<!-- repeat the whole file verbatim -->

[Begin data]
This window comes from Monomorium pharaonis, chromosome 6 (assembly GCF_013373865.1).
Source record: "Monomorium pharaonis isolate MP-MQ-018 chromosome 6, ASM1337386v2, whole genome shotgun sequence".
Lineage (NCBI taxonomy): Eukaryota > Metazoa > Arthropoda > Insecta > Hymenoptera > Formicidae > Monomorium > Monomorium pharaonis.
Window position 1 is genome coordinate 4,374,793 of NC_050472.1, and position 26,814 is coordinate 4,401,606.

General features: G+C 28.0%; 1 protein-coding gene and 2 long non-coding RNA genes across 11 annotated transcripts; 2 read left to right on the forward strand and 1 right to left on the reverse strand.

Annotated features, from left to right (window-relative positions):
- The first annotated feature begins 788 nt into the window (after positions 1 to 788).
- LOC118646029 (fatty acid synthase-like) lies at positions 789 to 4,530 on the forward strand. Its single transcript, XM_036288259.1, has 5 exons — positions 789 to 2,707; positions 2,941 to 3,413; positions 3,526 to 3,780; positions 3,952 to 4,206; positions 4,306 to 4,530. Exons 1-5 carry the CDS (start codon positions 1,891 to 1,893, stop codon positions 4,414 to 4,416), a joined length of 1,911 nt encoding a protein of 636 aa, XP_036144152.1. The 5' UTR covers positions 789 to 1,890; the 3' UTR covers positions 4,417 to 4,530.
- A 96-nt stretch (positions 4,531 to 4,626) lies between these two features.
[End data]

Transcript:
This window comes from Monomorium pharaonis, chromosome 6 (assembly GCF_013373865.1).
Source record: "Monomorium pharaonis isolate MP-MQ-018 chromosome 6, ASM1337386v2, whole genome shotgun sequence".
Lineage (NCBI taxonomy): Eukaryota > Metazoa > Arthropoda > Insecta > Hymenoptera > Formicidae > Monomorium > Monomorium pharaonis.
Window position 1 is genome coordinate 4,374,793 of NC_050472.1, and position 26,814 is coordinate 4,401,606.

General features: G+C 28.0%; 1 protein-coding gene and 2 long non-coding RNA genes across 11 annotated transcripts; 2 read left to right on the forward strand and 1 right to left on the reverse strand.

Annotated features, from left to right (window-relative positions):
- The first annotated feature begins 788 nt into the window (after positions 1 to 788).
- LOC118646029 (fatty acid synthase-like) lies at positions 789 to 4,530 on the forward strand. Its single transcript, XM_036288259.1, has 5 exons — positions 789 to 2,707; positions 2,941 to 3,413; positions 3,526 to 3,780; positions 3,952 to 4,206; positions 4,306 to 4,530. Exons 1-5 carry the CDS (start codon positions 1,891 to 1,893, stop codon positions 4,414 to 4,416), a joined length of 1,911 nt encoding a protein of 636 aa, XP_036144152.1. The 5' UTR covers positions 789 to 1,890; the 3' UTR covers positions 4,417 to 4,530.
- A 96-nt stretch (positions 4,531 to 4,626) lies between these two features.